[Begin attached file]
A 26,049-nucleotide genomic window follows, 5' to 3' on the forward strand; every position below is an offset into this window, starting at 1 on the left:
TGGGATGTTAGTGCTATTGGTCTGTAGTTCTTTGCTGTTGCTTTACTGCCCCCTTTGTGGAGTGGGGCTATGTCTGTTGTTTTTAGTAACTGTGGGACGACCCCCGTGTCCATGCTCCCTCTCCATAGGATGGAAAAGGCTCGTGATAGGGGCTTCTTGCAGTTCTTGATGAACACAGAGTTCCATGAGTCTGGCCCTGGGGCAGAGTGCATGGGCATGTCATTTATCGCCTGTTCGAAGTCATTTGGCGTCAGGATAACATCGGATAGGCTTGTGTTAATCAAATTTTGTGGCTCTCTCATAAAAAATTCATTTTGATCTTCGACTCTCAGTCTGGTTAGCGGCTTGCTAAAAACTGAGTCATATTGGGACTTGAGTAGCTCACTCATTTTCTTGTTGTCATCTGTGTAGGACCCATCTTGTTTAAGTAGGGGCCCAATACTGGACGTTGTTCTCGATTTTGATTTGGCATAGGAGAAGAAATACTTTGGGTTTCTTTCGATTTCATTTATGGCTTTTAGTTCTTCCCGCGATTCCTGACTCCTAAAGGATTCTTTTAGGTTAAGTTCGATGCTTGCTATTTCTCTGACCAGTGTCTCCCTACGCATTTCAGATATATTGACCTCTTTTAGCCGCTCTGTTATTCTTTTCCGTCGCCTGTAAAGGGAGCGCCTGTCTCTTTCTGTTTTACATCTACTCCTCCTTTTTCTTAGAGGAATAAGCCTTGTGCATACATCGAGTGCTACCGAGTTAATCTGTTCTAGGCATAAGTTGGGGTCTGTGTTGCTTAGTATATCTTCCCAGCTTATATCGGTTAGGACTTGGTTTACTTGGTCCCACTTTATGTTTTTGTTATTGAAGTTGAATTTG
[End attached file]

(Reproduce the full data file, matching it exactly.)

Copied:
A 26,049-nucleotide genomic window follows, 5' to 3' on the forward strand; every position below is an offset into this window, starting at 1 on the left:
TGGGATGTTAGTGCTATTGGTCTGTAGTTCTTTGCTGTTGCTTTACTGCCCCCTTTGTGGAGTGGGGCTATGTCTGTTGTTTTTAGTAACTGTGGGACGACCCCCGTGTCCATGCTCCCTCTCCATAGGATGGAAAAGGCTCGTGATAGGGGCTTCTTGCAGTTCTTGATGAACACAGAGTTCCATGAGTCTGGCCCTGGGGCAGAGTGCATGGGCATGTCATTTATCGCCTGTTCGAAGTCATTTGGCGTCAGGATAACATCGGATAGGCTTGTGTTAATCAAATTTTGTGGCTCTCTCATAAAAAATTCATTTTGATCTTCGACTCTCAGTCTGGTTAGCGGCTTGCTAAAAACTGAGTCATATTGGGACTTGAGTAGCTCACTCATTTTCTTGTTGTCATCTGTGTAGGACCCATCTTGTTTAAGTAGGGGCCCAATACTGGACGTTGTTCTCGATTTTGATTTGGCATAGGAGAAGAAATACTTTGGGTTTCTTTCGATTTCATTTATGGCTTTTAGTTCTTCCCGCGATTCCTGACTCCTAAAGGATTCTTTTAGGTTAAGTTCGATGCTTGCTATTTCTCTGACCAGTGTCTCCCTACGCATTTCAGATATATTGACCTCTTTTAGCCGCTCTGTTATTCTTTTCCGTCGCCTGTAAAGGGAGCGCCTGTCTCTTTCTGTTTTACATCTACTCCTCCTTTTTCTTAGAGGAATAAGCCTTGTGCATACATCGAGTGCTACCGAGTTAATCTGTTCTAGGCATAAGTTGGGGTCTGTGTTGCTTAGTATATCTTCCCAGCTTATATCGGTTAGGACTTGGTTTACTTGGTCCCACTTTATGTTTTTGTTATTGAAGTTGAATTTG